2. Sheffield United’s pitch invasion. Nevertheless, sometime in April or May 1982 I stood in the Junior Blades section and watched fans pour onto the pitch to celebrate winning the 4th Division championship, and I was pleased to see such scenes repeated last week as we (UTB) clinched promotion from League 1.  The football authorities hate pitch invasions and go to (sometimes murderous) lengths to prevent them, partly because they damage the grass but mainly because they (stern voice) ‘Bring The Game Into Disrepute’. The same is said of ‘excessive celebrations’, e.g. the moral stain left on the universe by a player doing a happy little I-scored-a-goal dance or lifting up his shirt to reveal a birthday message to his baby daughter. This in a game marked by genuinely shocking and blatant corruption, money- and reputation-laundering, tornaments held in slave states, the open feting of racists and rapists, club sponsorship of everything down to the official player’s undergarments, the official water everyone officially associated with the club officially drinks and the official brand of condoms that are optimistically distributed on the official team bus. Of course there are tasteless and impetuous things that individual players and fans do that serve as a distraction, but maybe it would be easier to identify things that bring the game out of disrepute. Football’s high horse is a pantomime one which goes clippety clop clippety clop across the stage and then gets sexually assaulted by a 22-year-old with a £125,000-a-week salary, a regulation hipster/Isis beard and a Hindi tattoo that (unbeknownst to him) means ‘twat’.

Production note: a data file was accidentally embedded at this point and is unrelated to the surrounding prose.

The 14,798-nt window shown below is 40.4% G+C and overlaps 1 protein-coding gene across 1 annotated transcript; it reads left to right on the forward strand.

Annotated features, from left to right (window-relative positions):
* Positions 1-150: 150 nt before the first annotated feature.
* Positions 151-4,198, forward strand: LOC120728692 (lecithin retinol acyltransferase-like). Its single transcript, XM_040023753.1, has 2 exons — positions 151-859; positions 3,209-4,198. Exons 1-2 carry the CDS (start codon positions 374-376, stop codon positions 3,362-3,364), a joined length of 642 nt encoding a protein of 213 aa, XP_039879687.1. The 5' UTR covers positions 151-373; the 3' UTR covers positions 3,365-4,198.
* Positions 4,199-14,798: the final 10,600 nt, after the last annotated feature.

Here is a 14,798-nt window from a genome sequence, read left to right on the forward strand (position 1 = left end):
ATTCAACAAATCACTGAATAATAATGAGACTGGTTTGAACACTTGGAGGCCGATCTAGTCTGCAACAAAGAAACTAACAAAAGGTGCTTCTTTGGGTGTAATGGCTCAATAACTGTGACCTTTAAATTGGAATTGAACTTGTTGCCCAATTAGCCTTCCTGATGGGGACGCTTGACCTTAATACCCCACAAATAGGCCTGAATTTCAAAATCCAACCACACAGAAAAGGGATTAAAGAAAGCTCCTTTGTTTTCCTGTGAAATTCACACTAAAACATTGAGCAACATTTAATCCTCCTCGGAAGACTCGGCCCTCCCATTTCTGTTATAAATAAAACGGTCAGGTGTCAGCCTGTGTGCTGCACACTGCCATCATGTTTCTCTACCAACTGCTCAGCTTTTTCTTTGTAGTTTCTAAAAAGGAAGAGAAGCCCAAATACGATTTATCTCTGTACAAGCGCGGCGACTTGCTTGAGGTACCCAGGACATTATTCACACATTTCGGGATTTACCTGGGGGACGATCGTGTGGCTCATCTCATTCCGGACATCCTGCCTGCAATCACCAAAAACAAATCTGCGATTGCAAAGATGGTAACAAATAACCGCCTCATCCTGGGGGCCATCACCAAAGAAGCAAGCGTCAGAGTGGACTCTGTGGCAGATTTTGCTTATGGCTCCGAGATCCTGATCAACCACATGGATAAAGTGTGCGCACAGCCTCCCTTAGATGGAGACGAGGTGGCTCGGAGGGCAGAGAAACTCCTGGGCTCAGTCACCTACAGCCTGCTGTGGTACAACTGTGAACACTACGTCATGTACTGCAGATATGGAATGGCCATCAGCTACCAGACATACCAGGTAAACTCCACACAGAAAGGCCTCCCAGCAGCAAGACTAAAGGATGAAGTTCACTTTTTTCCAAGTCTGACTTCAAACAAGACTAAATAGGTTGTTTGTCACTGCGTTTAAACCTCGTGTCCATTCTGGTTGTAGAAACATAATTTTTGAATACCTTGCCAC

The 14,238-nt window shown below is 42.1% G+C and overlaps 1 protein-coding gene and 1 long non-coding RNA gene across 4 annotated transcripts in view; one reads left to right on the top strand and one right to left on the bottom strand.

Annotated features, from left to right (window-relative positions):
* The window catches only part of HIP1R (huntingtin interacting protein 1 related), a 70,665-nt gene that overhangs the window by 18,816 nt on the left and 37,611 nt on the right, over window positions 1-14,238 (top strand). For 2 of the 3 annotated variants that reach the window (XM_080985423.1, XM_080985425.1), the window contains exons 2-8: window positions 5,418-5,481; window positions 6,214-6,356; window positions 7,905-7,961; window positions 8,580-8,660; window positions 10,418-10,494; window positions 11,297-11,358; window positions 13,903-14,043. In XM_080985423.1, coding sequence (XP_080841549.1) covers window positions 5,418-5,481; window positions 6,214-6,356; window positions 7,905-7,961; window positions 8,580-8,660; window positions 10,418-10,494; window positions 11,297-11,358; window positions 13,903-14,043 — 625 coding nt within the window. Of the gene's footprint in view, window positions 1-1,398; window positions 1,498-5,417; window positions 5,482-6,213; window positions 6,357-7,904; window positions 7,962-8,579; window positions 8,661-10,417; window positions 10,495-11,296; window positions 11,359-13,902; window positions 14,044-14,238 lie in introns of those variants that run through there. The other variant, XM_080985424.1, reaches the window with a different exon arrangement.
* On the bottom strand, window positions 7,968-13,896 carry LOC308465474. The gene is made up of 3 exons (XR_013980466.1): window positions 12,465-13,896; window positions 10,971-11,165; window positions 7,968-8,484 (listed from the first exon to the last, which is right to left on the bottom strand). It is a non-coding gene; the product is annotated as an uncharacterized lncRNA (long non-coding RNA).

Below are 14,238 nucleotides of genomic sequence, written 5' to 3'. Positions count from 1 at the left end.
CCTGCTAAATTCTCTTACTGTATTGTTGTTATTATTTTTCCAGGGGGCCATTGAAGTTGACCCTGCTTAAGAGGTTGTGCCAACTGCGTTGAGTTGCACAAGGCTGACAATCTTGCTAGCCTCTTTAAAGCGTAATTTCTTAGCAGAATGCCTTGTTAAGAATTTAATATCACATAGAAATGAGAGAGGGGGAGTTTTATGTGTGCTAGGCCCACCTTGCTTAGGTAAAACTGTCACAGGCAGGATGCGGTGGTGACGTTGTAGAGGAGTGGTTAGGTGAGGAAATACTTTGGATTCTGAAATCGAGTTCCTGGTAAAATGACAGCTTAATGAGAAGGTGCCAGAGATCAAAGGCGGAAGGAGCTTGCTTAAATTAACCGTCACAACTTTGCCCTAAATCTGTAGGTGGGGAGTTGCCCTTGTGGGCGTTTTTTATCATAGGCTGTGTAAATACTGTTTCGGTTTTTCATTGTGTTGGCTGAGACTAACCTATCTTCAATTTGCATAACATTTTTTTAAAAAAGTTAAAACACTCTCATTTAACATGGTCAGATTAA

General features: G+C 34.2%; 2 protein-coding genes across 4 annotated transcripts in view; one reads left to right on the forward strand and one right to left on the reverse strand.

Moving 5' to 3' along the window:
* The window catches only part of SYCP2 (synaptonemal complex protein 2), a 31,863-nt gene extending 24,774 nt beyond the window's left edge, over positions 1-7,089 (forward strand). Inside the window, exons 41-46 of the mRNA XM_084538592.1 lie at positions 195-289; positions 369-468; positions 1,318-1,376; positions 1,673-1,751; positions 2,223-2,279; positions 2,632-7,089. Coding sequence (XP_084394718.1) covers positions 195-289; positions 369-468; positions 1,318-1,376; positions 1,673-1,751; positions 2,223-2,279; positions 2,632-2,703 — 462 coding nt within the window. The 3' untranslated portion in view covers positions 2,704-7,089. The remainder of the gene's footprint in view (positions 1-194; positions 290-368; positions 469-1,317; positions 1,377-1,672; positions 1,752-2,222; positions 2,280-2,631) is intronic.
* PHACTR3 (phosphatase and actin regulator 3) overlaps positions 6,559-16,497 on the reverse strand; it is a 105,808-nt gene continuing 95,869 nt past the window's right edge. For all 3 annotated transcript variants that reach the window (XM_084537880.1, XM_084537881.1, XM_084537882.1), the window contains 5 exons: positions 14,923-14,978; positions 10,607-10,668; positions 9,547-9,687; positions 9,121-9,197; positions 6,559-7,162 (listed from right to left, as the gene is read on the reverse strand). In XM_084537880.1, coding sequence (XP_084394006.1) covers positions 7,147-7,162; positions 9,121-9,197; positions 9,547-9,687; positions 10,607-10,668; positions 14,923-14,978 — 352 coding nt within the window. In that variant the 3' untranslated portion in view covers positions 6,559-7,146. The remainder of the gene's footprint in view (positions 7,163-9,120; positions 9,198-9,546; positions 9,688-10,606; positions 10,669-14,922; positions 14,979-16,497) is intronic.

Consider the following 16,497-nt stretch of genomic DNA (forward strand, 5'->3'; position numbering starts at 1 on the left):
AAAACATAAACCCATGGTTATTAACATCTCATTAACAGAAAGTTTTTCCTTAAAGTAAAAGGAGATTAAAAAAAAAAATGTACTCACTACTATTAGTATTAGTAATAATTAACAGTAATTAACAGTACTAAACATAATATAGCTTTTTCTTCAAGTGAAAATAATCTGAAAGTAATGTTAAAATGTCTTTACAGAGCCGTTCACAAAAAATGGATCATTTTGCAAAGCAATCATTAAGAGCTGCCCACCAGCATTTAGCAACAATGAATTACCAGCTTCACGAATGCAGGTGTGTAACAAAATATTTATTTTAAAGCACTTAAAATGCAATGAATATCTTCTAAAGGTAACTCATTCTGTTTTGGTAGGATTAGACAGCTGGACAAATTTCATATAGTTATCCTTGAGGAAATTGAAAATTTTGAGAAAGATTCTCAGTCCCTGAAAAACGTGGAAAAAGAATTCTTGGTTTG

3. On the white stone of the beautiful bridge crossing the Tiber* round the corner from our house, some stronzetto has left prominent graffiti protesting against the reorganisation of territorial subdivisions in a football stadium**. This is not as arcane as it sounds. Over the last couple of years a large proportion of Roma fans have been on strike because the stand where they, er, stand has had some new barriers installed, separating them from each other. As a result they refuse to go and cheer on their team (they still ‘support’ it, but that’s a difficult concept to make sense of, even when the fans in question aren’t petulant arseholes). As a result, there’s no atmosphere at the matches and therefore no point going to see Roma. The couple of games I’ve witnessed have been desultory affairs, and given that the club with whom Roma share their Mussolini-obelisk-surrounded stadium (Lazio) are the chosen team of local fascists I’m very disinclined to lend them my support in any form. Of course not all changes that clubs make to their stadiums are to the liking of fans, but maybe if you refuse to go to the stadium as a result you weren’t really that much of a supporter in the first place.